Michael: Yes. It's started by my great-grandfather.
Michael: Incorporated formally in 1962. My dad worked in it for 35 years or so.
Michael: We've been in San Antonio area forever since [crosstalk]--
Justin: Just Bexar County?
Michael: No, we're all over the state, so a couple hundred locations. We just passed our 32nd, 33rd indoor store. We have a location in Nevada, one in New Mexico, and then we go as far west as El Paso, as far north as Amarillo, and then down in the valley [unintelligible 00:08:31].
Justin: What do you do with the big buildings in the off times? The other 345 days a year.
Michael: They mostly sit dormant.
Justin: Is that right? They're not used for storage or something.
Michael: Yes. Yes. They just mostly sit dormant. You might leave leftover merchandise there for the next time. The way those locations are set up, where they are, there's really no other businesses that make sense to be in there. We did Halloween for a while. Amazon destroyed that business.
Justin: Hell, yes.
Michael: I don't know if you've tracked that, but 15 years ago, there were tons of pop-up Halloween stores. Except for Spirit, they've pretty much all gone by the wayside.
Justin: Now, JV with Spirit. I mean because y'all are not really in the city though with those locations?
Michael: Correct. Though that's changing, this city keeps growing. We had Spirit at one of our locations this past year, and I think it went well.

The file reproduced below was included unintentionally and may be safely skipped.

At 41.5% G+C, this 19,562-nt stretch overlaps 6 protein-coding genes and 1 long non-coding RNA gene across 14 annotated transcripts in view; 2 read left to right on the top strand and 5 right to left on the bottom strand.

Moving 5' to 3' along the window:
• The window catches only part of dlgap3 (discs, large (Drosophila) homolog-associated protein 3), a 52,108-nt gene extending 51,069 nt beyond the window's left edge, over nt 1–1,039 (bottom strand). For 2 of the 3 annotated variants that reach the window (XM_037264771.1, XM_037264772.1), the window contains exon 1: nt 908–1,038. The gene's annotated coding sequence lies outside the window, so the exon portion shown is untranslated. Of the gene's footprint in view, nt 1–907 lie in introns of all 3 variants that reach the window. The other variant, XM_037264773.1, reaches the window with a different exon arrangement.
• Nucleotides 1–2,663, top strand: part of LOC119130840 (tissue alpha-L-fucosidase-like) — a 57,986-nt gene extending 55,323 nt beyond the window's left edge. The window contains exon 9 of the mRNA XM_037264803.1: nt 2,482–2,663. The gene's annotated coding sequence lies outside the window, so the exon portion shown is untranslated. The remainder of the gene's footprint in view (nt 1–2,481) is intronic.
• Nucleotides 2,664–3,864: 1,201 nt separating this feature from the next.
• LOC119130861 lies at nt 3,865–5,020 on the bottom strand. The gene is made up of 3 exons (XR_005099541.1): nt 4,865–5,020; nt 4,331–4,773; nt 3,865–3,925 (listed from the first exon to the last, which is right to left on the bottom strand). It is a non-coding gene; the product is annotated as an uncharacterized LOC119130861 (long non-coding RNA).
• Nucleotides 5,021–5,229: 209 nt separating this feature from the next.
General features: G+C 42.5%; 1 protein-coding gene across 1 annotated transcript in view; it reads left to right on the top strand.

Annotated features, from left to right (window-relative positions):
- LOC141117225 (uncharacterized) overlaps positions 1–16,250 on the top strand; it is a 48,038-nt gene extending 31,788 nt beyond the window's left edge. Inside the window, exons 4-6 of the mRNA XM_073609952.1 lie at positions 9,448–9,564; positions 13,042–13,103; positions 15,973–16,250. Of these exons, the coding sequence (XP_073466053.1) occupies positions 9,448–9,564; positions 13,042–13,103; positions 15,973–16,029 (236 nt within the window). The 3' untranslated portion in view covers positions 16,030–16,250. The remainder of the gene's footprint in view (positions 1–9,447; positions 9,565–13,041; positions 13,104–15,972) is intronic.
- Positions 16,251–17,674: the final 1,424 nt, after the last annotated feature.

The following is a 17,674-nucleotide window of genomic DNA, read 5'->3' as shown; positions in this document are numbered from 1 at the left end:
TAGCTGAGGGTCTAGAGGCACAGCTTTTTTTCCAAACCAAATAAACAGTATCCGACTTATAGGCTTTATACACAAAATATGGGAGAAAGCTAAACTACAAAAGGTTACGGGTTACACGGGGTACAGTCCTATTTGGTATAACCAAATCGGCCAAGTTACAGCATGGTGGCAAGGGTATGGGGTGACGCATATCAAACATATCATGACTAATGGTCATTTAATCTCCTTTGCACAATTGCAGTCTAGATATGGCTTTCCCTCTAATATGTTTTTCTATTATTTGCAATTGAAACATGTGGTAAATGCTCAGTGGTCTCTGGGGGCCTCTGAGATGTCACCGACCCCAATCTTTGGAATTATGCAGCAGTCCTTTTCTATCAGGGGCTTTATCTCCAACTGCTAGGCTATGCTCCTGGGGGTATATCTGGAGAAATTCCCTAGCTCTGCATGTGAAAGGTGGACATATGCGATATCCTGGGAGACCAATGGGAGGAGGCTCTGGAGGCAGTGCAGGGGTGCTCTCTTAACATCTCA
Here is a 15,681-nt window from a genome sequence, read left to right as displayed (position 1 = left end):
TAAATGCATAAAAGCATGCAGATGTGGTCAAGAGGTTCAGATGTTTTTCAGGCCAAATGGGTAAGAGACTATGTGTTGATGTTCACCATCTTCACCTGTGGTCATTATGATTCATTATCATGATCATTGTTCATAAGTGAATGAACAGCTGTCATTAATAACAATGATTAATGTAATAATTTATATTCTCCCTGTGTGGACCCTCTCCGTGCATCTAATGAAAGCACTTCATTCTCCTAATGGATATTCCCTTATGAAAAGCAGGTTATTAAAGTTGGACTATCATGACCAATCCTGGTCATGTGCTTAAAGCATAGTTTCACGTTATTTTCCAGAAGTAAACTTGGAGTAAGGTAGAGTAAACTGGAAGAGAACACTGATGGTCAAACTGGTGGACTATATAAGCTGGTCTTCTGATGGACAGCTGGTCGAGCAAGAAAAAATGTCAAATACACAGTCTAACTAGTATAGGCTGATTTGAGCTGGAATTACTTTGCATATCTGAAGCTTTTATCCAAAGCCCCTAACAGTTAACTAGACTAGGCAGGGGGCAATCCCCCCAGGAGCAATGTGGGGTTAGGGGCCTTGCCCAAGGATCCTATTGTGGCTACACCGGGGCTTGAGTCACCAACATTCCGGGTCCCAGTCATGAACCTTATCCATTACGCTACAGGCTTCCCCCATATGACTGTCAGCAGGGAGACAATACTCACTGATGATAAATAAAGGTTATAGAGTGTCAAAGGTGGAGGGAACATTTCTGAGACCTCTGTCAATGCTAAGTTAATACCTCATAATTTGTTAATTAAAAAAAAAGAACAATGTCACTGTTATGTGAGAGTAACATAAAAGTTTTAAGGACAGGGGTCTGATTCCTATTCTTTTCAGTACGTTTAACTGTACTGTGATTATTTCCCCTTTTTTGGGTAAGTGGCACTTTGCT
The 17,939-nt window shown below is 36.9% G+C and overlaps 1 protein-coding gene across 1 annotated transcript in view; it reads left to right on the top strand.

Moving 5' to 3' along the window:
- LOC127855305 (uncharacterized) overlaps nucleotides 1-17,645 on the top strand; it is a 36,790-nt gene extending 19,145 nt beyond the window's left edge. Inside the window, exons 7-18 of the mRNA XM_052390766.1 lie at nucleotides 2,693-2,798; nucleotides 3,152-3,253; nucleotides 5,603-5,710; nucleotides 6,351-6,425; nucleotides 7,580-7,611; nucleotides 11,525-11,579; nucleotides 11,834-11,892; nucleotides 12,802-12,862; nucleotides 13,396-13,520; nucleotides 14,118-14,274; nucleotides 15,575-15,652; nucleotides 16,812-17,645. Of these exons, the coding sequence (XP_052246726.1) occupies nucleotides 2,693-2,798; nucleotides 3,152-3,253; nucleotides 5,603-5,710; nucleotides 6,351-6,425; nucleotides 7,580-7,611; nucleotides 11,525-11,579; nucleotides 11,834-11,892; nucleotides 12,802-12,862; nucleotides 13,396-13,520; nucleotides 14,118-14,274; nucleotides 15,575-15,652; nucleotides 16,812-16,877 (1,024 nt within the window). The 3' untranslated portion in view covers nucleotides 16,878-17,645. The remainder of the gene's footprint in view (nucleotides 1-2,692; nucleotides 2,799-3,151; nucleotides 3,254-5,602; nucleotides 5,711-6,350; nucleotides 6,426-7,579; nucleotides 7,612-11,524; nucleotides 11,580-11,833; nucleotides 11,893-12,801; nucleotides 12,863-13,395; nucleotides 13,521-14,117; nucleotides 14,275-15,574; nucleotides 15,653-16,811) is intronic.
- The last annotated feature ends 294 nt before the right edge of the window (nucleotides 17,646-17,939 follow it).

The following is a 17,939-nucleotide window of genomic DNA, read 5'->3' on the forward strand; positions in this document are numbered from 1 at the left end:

Justin: If city annex is where one of those permanent buildings is, are y'all no longer allowed to sell fireworks there?
Michael: It used to be different, but there's a law now where, if you're annexed, if you have a building there, you get 20 more years before [unintelligible 00:09:33].
Justin: Oh, nice. Okay. All right. Well, that helps.
Michael: Yes. There's been a good migration of pro-fireworks legislation the past decade or so. Thank you.
Justin: [chuckles] What's the state with the least rules on fireworks? It used to be like Oklahoma, you could go get cherry bombs and stuff.
Michael: Yes. Nationally, there's been just a recognition across everywhere that you're better off just regulating fireworks than [unintelligible 00:09:53] them. Almost every state has gotten more permissive except for New York, Massachusetts and California. Florida, Alabama, Florida used to be closed, that opened up. Michigan. All these different states have become more permissive over time. Wyoming, New Mexico, it's getting friendlier nationally for the fireworks business.
Justin: You said you moved to San Antonio from California. When did you move here?
Michael: I grew up here, left for college when I was 18. I was like, "I'm never coming back to this place." That worked. [laughs] See how that turned out. Then moved out to California because I wanted to be in the tech business, and so got out there in '97 when I graduated from college and stayed out there until 2004 and moved back here with my wife.
Justin: All right. Moved back, did Alamo?
Michael: Yes. That was the draw to bring us back to San Antonio, and I was CEO there for going on eight years.
Justin: Then we're going to talk a little bit about-- your Twitter's very business advice. Do you have favorite business books that you recommend people to read?